Readiness for Shared Micromobility
Readiness for Shared Micromobility: Public Perceptions in Metro Vancouver
Shared micromobility – a phrase used to describe a variety of shared, publicly available, human and electric powered vehicles including bike share (dockless and station-based), electric bicycles and electric scooters – is booming in cities around the world.
Shared micromobility offers transportation alternatives that generate low emissions, low noise levels and offer flexible integration with transit; however, cities with such new mobility have struggled with its regulation and ensuring it is complementary within an established and crowded transportation system.
Thus, this project aims to explore public perceptions of shared micromobility in Metro Vancouver, to understand the potential for adoption and integration with regional transit and inform policy, infrastructure needs and best practices for regulation.
- Case studies and key informant interviews to gather expert insight from cities where micromobility systems exist;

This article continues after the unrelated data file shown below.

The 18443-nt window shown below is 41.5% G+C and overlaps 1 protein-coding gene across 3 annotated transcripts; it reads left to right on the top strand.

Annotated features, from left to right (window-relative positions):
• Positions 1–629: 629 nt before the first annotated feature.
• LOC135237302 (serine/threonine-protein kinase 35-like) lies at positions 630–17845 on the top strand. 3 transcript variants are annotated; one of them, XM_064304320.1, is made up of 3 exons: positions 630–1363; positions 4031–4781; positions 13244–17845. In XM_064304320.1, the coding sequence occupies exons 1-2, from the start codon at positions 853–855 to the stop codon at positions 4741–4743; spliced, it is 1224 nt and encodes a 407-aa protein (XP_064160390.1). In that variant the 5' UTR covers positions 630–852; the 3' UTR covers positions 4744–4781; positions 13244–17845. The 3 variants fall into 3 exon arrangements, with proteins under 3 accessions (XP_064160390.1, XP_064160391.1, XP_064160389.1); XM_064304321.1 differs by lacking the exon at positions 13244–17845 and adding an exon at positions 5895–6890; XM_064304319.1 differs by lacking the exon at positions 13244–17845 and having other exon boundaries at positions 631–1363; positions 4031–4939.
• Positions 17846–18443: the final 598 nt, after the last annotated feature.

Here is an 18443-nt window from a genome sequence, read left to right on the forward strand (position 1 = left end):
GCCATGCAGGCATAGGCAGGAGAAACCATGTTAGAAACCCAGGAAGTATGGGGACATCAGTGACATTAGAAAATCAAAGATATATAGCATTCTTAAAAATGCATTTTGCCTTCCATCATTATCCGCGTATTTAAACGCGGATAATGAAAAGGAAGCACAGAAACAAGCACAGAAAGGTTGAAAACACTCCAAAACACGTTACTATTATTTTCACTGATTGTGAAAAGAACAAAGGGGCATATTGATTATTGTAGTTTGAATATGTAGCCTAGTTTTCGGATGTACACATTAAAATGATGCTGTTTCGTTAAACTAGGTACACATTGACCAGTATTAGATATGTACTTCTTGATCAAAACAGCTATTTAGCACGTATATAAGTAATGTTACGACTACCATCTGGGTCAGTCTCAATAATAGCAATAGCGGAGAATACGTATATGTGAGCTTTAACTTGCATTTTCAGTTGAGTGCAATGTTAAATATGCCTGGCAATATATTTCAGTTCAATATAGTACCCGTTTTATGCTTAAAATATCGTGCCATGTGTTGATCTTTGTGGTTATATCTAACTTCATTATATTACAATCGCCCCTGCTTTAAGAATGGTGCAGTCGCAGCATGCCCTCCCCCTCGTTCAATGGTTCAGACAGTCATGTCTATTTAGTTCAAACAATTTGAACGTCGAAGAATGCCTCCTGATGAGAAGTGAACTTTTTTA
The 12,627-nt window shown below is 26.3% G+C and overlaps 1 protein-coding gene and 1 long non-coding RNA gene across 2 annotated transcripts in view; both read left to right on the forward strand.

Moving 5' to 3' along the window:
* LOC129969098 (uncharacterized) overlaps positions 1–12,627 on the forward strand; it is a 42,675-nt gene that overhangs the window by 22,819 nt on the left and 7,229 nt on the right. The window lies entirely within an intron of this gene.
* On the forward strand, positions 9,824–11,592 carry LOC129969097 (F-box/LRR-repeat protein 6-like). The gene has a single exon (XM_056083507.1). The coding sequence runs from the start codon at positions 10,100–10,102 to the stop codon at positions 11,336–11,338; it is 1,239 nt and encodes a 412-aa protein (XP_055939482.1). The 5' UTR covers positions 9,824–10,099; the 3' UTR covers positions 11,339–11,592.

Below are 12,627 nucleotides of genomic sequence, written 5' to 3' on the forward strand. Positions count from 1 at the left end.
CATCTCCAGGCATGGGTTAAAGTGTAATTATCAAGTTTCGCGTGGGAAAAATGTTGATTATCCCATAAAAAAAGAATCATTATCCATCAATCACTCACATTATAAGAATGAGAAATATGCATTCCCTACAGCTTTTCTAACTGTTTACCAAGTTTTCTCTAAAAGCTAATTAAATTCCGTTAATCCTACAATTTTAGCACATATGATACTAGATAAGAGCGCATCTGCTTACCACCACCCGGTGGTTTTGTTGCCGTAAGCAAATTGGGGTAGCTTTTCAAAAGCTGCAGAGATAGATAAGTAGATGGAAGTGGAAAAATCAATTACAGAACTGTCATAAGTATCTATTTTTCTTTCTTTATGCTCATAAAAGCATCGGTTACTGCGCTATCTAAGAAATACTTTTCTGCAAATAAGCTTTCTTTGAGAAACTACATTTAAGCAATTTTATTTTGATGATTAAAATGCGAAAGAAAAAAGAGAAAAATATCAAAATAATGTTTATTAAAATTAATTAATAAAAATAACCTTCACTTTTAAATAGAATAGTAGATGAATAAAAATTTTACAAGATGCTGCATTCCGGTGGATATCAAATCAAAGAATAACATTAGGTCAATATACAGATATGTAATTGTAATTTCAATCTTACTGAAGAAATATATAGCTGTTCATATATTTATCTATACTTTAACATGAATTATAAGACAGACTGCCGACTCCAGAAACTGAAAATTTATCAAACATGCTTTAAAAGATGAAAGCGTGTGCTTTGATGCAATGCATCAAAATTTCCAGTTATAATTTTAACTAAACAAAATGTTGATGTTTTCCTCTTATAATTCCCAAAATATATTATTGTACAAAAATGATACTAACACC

- Focus groups of key groups in Metro Vancouver to better understand the public awareness and opinion of micromobility and challenges and opportunities to succeed; and
- Population surveys of residents to assess awareness, knowledge, and experience with micromobility, support/concerns and perceptions around its integration into the region and with transit, as well as demographic and transportation characteristics.
Case Studies Report: This first case studies report offers insight into what we heard from the case studies and key informant interviews on the implementation and usage patterns of shared micromobility, and the learnings for Metro Vancouver. HUB Cycling has taken the findings from the case studies and compiled their perspectives on recommendations for the implementation of shared micromobility in Metro Vancouver and the responsible organizations.
Focus Groups Report: This report compiles what we heard from the focus groups, aiming to scope the understanding and awareness of shared micromobility across different groups in the region, in addition to the motivators and barriers to their use.
This project is a collaboration between CHATR SFU researchers and HUB Cycling with funding from the Translink New Mobility Lab and Mitacs Accelerate.